Enterprise Integration Patterns
Gregor's Ramblings

Visualizing Dependencies

July 12, 2004

Gregor HohpeHi, I am Gregor Hohpe, co-author of the book Enterprise Integration Patterns. I like to work on and write about asynchronous messaging systems, service-oriented architectures, and all sorts of enterprise computing and architecture topics. I am also an Enterprise Strategist at AWS.
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Loosely Coupled Systems

Everyone seems to hail the benefits of building loosely coupled systems. I have my own opinions on coupling but that'll have to wait until another rambling. For now, let's agree that loosely coupled systems are systems that make fewer assumptions about each other. A loosely coupled interaction is desirable in those cases where individual components should not depend too much on each other, for example because they are part of different applications or organizations.

While loose coupling can be a desirable architectural principle it also has drawbacks. Loosely coupled architectures can quickly turn into what Martin Fowler calls An Architect's Dream - A Developer's Nightmare, alluding to the fact that loosely coupled systems are inherently difficult to test and debug. For example, if a solution uses message-based integration, a component may simply write messages to a channel or read messages from a channel without knowing which component sits at the other end of that channel. This architecture allows for great flexibility in composing these types of solutions from reusable components. However, if we face a performance bottleneck or detect invalid messages it would be tremendously useful to know where messages actually come from and where they are headed.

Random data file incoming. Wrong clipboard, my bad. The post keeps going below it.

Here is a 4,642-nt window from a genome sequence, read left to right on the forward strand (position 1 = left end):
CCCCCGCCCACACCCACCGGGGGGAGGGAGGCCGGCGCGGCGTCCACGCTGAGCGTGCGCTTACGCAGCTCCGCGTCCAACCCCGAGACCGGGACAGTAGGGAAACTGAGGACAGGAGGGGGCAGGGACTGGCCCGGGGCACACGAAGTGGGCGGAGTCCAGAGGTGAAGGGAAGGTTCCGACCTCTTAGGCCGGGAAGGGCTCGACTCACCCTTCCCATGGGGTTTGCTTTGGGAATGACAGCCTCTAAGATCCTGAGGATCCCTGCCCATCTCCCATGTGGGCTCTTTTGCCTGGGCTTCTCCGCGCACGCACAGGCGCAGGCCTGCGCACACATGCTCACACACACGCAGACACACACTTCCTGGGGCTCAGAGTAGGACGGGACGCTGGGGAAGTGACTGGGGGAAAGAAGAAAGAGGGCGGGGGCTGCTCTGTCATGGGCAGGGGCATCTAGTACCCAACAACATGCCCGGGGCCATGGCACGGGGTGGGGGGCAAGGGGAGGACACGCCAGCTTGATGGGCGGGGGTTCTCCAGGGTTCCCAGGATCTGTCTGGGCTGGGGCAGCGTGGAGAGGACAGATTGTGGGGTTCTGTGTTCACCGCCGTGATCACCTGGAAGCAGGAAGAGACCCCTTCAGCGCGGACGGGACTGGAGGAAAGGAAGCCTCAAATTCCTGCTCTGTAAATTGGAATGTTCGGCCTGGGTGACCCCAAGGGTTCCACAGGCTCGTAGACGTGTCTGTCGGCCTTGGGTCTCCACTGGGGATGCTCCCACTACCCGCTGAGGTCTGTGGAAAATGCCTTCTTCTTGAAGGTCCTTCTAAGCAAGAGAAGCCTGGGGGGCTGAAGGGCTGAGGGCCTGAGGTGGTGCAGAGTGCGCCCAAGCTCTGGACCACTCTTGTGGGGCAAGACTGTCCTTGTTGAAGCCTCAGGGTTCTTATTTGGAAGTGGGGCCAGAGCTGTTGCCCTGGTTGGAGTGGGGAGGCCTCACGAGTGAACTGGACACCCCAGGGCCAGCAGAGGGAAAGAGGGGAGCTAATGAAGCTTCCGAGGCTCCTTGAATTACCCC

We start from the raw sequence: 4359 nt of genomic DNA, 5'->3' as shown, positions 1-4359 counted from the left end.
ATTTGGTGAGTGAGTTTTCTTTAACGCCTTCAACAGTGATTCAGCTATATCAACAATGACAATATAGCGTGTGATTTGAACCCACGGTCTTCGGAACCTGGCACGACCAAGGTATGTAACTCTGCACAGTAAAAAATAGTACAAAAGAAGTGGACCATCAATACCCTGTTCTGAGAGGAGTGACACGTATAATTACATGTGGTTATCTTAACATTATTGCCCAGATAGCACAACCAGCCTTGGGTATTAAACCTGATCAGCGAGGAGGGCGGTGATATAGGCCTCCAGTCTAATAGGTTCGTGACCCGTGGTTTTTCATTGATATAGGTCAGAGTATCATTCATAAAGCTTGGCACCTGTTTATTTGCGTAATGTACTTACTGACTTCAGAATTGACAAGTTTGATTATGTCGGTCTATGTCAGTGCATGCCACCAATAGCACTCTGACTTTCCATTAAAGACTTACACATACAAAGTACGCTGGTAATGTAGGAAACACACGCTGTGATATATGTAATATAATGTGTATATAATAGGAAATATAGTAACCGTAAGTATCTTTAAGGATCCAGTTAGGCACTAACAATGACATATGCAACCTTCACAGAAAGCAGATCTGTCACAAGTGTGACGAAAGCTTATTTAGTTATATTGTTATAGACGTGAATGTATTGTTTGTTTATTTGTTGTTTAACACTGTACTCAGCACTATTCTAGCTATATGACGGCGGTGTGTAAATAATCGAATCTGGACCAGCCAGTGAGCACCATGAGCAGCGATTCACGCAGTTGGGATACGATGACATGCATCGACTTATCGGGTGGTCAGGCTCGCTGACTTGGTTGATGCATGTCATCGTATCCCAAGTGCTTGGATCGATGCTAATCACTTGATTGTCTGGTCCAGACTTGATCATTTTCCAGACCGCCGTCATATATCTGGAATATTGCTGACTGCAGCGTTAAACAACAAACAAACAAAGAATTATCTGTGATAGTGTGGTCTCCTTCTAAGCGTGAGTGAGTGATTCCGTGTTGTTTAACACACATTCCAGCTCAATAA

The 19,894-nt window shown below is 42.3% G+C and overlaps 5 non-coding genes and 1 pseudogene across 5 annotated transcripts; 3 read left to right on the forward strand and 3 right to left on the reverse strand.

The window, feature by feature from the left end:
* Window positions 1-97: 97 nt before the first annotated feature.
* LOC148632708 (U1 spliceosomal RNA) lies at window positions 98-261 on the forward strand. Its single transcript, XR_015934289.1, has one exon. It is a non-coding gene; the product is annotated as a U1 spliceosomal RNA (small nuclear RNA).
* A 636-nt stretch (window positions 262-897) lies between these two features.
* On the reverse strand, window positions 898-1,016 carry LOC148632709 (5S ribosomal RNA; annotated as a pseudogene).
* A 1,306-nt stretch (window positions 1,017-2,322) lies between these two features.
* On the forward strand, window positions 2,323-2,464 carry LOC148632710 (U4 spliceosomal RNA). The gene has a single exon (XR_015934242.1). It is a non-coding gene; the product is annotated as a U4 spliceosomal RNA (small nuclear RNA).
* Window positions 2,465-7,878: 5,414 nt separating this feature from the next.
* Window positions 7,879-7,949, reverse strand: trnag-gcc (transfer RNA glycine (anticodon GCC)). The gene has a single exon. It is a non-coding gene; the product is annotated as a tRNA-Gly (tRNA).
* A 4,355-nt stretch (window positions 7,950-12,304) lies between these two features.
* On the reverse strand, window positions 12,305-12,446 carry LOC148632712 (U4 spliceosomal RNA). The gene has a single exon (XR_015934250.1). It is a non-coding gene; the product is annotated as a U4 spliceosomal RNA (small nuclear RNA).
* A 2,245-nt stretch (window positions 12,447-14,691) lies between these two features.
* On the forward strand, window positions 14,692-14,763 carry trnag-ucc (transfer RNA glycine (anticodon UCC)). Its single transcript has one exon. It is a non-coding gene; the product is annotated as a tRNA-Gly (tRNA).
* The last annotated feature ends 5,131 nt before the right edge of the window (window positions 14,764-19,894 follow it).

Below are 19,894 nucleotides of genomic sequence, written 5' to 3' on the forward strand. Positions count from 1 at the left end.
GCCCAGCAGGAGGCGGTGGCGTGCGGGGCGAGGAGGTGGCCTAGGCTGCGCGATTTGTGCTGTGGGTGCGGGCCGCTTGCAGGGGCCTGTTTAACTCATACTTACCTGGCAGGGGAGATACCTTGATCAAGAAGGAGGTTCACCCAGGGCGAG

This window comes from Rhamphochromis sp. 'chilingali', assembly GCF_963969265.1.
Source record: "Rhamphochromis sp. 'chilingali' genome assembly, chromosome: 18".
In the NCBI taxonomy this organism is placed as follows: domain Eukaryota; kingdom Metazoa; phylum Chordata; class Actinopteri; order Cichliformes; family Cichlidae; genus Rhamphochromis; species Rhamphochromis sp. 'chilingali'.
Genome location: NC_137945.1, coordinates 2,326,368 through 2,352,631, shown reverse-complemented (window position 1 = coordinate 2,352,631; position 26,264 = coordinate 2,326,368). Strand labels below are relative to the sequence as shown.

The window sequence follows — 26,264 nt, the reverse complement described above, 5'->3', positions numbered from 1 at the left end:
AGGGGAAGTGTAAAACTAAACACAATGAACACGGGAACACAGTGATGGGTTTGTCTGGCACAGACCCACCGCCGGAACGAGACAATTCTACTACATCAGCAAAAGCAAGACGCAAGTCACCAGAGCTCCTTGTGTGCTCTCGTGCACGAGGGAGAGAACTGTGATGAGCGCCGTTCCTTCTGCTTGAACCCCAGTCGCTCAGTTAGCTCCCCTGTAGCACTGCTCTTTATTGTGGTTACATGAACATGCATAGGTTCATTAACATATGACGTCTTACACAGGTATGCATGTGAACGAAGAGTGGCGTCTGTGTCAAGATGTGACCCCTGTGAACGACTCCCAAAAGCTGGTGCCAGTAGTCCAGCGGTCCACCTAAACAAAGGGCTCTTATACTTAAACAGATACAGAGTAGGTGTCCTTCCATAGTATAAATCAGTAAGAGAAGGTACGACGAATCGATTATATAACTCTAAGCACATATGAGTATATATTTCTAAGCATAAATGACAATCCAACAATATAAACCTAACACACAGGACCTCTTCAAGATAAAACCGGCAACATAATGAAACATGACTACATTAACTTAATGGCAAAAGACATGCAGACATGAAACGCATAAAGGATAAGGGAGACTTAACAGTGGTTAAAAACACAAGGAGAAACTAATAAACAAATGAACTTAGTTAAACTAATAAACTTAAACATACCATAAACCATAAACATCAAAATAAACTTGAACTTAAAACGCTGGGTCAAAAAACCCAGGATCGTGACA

Top-down Modeling

I am a big fan of visual representation of systems. Sometimes you simply need the literal "big picture" to see what is going on. Unfortunately, most visual representations these days are linked to the term modeling as in model-driven architecture. This type of modeling suggest that you can design the system visually using some form of Doodleware and then more or less generate the code for the running system. I am not the only one to have mixed feelings about this approach, especially in a distributed an loosely coupled system that is will evolve over time. Modeling such a system in a single tool seems to assume that you have a clear understanding of how the individual pieces are going to interact. I feel that in a loosely coupled integration of multiple pieces this is typically not the case. In fact, not knowing how the system will evolve is one of the key reasons for us to build loosely coupling solutions. In a loosely coupled solution, components should be able to subscribe to message feeds without affecting the sender of the messages or the integrity of the system. It seems like loosely coupled systems encourage some form of controlled "anarchy" to allow the overall system to evolve in a natural manner. Most model-driven approaches, on the other hand, take more of a "big brother" stance where we want to design the whole world in one run from the top down.

Bottom-Up Visualization